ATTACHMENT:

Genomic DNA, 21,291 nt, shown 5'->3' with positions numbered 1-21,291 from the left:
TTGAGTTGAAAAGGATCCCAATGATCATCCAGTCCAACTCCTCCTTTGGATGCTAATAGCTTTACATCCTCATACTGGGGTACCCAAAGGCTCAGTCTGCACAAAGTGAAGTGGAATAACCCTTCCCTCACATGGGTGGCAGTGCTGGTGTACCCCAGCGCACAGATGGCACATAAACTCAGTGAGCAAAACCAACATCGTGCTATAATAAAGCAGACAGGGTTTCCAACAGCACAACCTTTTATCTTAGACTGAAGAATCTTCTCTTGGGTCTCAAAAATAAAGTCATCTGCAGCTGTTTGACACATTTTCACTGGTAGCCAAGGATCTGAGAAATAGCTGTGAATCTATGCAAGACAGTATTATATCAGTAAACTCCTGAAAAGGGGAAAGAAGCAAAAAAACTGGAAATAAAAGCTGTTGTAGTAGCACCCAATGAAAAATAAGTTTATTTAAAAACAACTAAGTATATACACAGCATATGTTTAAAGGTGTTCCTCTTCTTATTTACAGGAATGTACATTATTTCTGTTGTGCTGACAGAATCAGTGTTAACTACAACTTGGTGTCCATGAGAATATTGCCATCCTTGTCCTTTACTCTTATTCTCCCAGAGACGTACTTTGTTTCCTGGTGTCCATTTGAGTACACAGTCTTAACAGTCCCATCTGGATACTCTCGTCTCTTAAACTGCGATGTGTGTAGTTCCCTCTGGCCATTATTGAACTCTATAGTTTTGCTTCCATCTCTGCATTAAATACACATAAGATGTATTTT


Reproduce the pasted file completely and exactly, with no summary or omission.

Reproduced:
Genomic DNA, 21,291 nt, shown 5'->3' with positions numbered 1-21,291 from the left:
TTGAGTTGAAAAGGATCCCAATGATCATCCAGTCCAACTCCTCCTTTGGATGCTAATAGCTTTACATCCTCATACTGGGGTACCCAAAGGCTCAGTCTGCACAAAGTGAAGTGGAATAACCCTTCCCTCACATGGGTGGCAGTGCTGGTGTACCCCAGCGCACAGATGGCACATAAACTCAGTGAGCAAAACCAACATCGTGCTATAATAAAGCAGACAGGGTTTCCAACAGCACAACCTTTTATCTTAGACTGAAGAATCTTCTCTTGGGTCTCAAAAATAAAGTCATCTGCAGCTGTTTGACACATTTTCACTGGTAGCCAAGGATCTGAGAAATAGCTGTGAATCTATGCAAGACAGTATTATATCAGTAAACTCCTGAAAAGGGGAAAGAAGCAAAAAAACTGGAAATAAAAGCTGTTGTAGTAGCACCCAATGAAAAATAAGTTTATTTAAAAACAACTAAGTATATACACAGCATATGTTTAAAGGTGTTCCTCTTCTTATTTACAGGAATGTACATTATTTCTGTTGTGCTGACAGAATCAGTGTTAACTACAACTTGGTGTCCATGAGAATATTGCCATCCTTGTCCTTTACTCTTATTCTCCCAGAGACGTACTTTGTTTCCTGGTGTCCATTTGAGTACACAGTCTTAACAGTCCCATCTGGATACTCTCGTCTCTTAAACTGCGATGTGTGTAGTTCCCTCTGGCCATTATTGAACTCTATAGTTTTGCTTCCATCTCTGCATTAAATACACATAAGATGTATTTT